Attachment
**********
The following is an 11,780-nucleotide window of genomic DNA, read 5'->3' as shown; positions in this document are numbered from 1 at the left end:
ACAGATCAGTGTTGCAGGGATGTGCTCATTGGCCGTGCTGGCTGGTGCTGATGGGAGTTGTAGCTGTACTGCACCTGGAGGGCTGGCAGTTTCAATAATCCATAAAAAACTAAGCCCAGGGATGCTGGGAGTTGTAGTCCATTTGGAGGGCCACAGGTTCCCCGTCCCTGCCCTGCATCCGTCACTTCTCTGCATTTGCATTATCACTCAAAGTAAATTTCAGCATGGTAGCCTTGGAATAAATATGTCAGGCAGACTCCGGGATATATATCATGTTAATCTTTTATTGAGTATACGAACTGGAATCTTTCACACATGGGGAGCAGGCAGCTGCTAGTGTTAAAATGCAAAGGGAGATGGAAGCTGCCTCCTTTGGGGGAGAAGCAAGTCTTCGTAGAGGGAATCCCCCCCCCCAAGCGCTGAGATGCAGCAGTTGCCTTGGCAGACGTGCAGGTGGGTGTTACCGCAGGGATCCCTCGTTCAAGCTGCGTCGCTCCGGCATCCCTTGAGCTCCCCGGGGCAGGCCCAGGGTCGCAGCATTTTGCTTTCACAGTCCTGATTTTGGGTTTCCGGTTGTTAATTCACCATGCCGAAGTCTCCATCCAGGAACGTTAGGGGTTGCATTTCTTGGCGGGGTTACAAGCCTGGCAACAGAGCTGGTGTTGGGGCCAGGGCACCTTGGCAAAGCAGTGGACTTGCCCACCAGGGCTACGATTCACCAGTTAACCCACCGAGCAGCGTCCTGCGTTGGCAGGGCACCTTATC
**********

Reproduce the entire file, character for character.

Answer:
The following is an 11,780-nucleotide window of genomic DNA, read 5'->3' as shown; positions in this document are numbered from 1 at the left end:
ACAGATCAGTGTTGCAGGGATGTGCTCATTGGCCGTGCTGGCTGGTGCTGATGGGAGTTGTAGCTGTACTGCACCTGGAGGGCTGGCAGTTTCAATAATCCATAAAAAACTAAGCCCAGGGATGCTGGGAGTTGTAGTCCATTTGGAGGGCCACAGGTTCCCCGTCCCTGCCCTGCATCCGTCACTTCTCTGCATTTGCATTATCACTCAAAGTAAATTTCAGCATGGTAGCCTTGGAATAAATATGTCAGGCAGACTCCGGGATATATATCATGTTAATCTTTTATTGAGTATACGAACTGGAATCTTTCACACATGGGGAGCAGGCAGCTGCTAGTGTTAAAATGCAAAGGGAGATGGAAGCTGCCTCCTTTGGGGGAGAAGCAAGTCTTCGTAGAGGGAATCCCCCCCCCCAAGCGCTGAGATGCAGCAGTTGCCTTGGCAGACGTGCAGGTGGGTGTTACCGCAGGGATCCCTCGTTCAAGCTGCGTCGCTCCGGCATCCCTTGAGCTCCCCGGGGCAGGCCCAGGGTCGCAGCATTTTGCTTTCACAGTCCTGATTTTGGGTTTCCGGTTGTTAATTCACCATGCCGAAGTCTCCATCCAGGAACGTTAGGGGTTGCATTTCTTGGCGGGGTTACAAGCCTGGCAACAGAGCTGGTGTTGGGGCCAGGGCACCTTGGCAAAGCAGTGGACTTGCCCACCAGGGCTACGATTCACCAGTTAACCCACCGAGCAGCGTCCTGCGTTGGCAGGGCACCTTATC